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Beauford Delaney

American Painter

Beauford Delaney Photo

Born: December 30, 1901 - Knoxville, Tennessee

Died: March 26, 1979 - Paris, France

"The abstraction, ostensibly, is simply for me the penetration of something that is more profound in many ways than rigidity of a form. A form if it breathes some, if it has some enigma to it, it is also the enigma that is the abstract, I would think."

Summary of Beauford Delaney

An often overlooked American artist, Beauford Delaney's artistic career straddled all of the most important art movements in the first half of the 20th century. He found himself among the heady intellectual and artistic milieu of the Harlem Renaissance as well as the modernist explorations of Georgia O'Keeffe and Alfred Stieglitz's circle, and he shared similar interests with burgeoning Abstract Expressionists. Delaney's output ranged from portraiture and city scenes to abstract compositions, but in all of his paintings he communicated the vitality and rhythms of his subjects.

Perhaps overlooked because of his move to Paris at a moment when the American art scene was consolidating or perhaps because of his life-long struggles with mental illness, Delaney's artistic profile did not really register in the narratives of American modernism, but his reputation has become important to younger artists such as Chris Ofili and Glenn Ligon.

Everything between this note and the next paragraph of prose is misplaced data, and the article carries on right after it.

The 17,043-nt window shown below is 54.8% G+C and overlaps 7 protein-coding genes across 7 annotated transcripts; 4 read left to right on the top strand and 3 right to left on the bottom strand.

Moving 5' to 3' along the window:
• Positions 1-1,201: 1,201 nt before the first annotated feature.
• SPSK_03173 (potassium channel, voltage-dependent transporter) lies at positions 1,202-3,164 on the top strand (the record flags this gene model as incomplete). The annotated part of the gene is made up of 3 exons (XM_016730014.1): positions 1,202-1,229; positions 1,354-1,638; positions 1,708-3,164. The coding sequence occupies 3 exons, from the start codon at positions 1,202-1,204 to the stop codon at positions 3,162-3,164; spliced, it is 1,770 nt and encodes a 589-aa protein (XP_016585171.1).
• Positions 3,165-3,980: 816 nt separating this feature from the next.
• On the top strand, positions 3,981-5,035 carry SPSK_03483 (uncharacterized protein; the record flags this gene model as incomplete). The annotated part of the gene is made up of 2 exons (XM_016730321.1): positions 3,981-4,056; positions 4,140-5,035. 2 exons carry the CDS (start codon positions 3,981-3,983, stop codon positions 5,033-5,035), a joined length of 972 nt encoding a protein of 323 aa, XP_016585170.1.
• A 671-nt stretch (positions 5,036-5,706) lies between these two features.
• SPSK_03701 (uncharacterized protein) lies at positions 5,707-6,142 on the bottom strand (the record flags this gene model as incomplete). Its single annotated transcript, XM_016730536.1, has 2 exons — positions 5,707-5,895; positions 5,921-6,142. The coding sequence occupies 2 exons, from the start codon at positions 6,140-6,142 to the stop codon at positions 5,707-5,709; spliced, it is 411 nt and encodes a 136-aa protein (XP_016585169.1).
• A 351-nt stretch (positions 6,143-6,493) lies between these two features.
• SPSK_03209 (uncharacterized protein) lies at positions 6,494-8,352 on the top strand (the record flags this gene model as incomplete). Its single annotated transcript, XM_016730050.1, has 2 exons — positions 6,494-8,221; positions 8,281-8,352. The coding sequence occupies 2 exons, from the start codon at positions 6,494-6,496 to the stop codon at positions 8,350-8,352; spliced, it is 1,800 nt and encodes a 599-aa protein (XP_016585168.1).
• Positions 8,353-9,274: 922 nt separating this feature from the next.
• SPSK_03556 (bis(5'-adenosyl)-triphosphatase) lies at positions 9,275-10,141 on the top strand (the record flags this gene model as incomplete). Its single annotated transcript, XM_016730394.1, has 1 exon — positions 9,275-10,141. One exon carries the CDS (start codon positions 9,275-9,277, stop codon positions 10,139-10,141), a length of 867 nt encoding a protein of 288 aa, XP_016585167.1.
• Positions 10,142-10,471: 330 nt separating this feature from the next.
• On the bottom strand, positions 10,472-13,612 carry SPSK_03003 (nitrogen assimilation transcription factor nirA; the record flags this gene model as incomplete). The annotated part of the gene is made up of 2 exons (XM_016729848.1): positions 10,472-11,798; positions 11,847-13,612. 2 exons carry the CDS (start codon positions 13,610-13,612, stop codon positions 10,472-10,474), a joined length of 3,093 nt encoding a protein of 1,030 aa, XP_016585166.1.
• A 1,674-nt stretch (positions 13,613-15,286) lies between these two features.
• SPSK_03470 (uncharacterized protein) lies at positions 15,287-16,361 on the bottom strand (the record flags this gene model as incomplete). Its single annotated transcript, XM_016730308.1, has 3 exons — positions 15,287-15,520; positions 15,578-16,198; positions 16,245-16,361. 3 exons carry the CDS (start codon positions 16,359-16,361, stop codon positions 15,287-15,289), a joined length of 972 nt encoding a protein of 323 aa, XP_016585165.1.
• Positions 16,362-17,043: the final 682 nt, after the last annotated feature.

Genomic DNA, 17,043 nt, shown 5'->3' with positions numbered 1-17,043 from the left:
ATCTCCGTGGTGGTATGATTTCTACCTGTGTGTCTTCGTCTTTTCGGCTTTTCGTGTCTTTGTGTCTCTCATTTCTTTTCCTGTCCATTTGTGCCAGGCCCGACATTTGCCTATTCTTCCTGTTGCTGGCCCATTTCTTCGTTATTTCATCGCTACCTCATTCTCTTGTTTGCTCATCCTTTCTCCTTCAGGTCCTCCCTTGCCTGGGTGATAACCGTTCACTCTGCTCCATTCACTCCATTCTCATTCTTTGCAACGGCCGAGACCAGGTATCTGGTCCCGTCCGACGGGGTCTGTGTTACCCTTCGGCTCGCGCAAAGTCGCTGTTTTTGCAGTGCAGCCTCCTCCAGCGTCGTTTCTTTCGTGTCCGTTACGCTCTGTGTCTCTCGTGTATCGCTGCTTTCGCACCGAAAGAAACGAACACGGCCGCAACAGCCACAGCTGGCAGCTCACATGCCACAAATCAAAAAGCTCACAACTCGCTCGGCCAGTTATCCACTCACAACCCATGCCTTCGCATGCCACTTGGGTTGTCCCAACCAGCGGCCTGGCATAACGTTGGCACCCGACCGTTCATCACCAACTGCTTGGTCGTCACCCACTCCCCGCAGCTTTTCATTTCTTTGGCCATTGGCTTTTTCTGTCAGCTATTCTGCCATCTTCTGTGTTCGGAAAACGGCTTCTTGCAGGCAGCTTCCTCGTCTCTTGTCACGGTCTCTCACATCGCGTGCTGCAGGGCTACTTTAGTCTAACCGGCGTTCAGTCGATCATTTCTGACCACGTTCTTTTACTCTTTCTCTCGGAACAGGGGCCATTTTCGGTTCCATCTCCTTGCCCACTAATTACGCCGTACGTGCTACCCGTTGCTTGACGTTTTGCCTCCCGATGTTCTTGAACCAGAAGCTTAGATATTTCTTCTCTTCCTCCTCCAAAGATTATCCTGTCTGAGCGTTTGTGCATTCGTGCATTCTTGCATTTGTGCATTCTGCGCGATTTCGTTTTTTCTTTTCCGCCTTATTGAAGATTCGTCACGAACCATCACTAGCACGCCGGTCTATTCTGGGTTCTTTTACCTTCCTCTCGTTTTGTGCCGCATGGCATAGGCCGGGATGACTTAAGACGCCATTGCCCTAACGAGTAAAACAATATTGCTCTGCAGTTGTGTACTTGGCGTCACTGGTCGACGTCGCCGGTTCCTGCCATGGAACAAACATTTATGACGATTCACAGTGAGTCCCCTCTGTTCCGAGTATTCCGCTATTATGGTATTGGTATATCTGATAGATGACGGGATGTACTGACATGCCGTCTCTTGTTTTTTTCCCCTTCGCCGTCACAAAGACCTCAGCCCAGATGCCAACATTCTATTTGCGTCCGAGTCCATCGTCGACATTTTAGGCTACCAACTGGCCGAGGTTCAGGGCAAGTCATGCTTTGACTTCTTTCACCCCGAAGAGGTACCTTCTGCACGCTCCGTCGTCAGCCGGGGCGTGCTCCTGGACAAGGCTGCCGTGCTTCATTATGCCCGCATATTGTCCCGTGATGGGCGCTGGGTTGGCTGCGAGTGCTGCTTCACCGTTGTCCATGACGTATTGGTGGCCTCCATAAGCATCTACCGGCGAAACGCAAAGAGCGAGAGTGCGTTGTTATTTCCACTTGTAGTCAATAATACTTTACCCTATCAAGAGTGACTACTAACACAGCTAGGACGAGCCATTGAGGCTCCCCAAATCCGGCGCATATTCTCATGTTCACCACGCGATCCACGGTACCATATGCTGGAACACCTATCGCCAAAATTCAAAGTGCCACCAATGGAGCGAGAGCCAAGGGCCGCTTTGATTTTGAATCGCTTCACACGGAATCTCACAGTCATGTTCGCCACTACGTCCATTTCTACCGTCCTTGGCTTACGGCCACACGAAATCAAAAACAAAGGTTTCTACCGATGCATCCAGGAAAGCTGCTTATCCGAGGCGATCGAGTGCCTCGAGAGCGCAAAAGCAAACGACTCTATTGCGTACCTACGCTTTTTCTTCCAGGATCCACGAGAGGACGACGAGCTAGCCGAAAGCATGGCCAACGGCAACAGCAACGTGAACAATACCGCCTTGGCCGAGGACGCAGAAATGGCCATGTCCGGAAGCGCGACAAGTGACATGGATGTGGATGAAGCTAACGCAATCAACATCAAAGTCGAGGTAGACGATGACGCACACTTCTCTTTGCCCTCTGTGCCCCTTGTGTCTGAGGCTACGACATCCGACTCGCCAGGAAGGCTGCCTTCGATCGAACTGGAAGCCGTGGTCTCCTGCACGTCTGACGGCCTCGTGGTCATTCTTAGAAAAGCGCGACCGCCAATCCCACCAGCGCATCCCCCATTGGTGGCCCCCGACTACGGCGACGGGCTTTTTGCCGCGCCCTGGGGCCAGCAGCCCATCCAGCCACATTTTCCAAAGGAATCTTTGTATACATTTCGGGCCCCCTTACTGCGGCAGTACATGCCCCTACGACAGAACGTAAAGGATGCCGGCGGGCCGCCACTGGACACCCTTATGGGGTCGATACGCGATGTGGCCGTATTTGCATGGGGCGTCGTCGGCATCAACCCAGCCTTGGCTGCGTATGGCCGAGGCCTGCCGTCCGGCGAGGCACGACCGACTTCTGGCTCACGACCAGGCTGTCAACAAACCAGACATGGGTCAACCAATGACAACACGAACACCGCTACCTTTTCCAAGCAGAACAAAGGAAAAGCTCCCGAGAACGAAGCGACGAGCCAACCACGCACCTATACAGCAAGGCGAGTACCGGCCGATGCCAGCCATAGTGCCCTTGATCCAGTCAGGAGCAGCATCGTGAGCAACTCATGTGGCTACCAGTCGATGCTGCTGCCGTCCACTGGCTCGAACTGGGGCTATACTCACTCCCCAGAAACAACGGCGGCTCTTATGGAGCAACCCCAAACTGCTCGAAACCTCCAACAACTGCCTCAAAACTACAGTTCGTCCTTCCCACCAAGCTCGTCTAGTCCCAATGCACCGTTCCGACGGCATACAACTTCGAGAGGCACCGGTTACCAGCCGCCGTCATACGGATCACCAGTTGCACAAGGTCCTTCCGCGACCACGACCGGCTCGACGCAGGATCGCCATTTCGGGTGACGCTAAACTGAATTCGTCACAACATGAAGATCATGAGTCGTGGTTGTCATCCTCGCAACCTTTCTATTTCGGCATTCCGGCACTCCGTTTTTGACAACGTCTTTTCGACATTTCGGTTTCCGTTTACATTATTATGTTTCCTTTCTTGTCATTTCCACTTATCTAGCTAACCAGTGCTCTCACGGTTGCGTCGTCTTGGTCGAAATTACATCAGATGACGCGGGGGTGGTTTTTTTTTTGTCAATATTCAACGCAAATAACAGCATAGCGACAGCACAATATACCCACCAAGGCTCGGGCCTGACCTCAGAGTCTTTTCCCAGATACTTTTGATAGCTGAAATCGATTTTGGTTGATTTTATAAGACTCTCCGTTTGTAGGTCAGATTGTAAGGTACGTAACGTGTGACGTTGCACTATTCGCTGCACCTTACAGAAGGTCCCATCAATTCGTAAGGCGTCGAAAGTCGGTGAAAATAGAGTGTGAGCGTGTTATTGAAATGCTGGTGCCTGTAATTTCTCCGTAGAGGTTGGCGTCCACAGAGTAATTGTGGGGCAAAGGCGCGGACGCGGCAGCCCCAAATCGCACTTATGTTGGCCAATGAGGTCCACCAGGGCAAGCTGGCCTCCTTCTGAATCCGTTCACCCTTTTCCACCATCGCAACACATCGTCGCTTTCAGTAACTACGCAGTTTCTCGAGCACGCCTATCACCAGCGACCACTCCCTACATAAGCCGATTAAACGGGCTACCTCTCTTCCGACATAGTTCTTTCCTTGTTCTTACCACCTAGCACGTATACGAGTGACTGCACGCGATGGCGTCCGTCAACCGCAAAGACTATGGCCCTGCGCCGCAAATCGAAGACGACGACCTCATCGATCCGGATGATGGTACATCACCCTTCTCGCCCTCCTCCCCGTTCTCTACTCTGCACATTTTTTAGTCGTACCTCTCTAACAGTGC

Key Ideas

Never committed to a strict realism or abstraction, Delaney's best work hovers between the two tendencies. Reduced and simplified forms painted in high keyed colors created unique contributions to the development of modern American art.
Delaney's education and early inspirations lie in the examples of modern European masters such as van Gogh, Cézanne, and Matisse, and these he combined with an interest in traditional African art. These two strands allowed Delaney to move back and forth between the art communities in Harlem, then exploring their black heritage and identity, and Greenwich Village, then extrapolating and pushing European abstraction into new avenues.
Delaney's experience as a gay African American man in the United States caused him much anxiety throughout his life and contributed to his eventual mental deterioration. He tried to overcome these struggles and the compartmentalization through his painting process and his friendships with like-minded individuals.
One of Delaney's most enduring friendships throughout his adult life was with the younger writer James Baldwin. Baldwin variously described Delaney as a father figure and something of a midwife, who helped him find himself as a writer, and artist. Jazz and Blues would become important for both of them as they found their artistic voices.
Beauford Delaney Photo

Beauford Delaney's early life was full of contrasts. Raised in Knoxville, Tennessee during the Jim Crow era, Delaney's mother had been born into slavery, and Beauford was the eighth of ten children. Delia, his mother, made a living as a cleaner and laundress to the rich, white people in town, and his father Samuel was a Methodist preacher. Only four of the children survived into adulthood because, according to Delaney, "So much sickness came from improper places to live - long distances to walk to schools improperly heated...too much work at home - natural conditions common to the poor that take the bright flowers like terrible cold in nature...."

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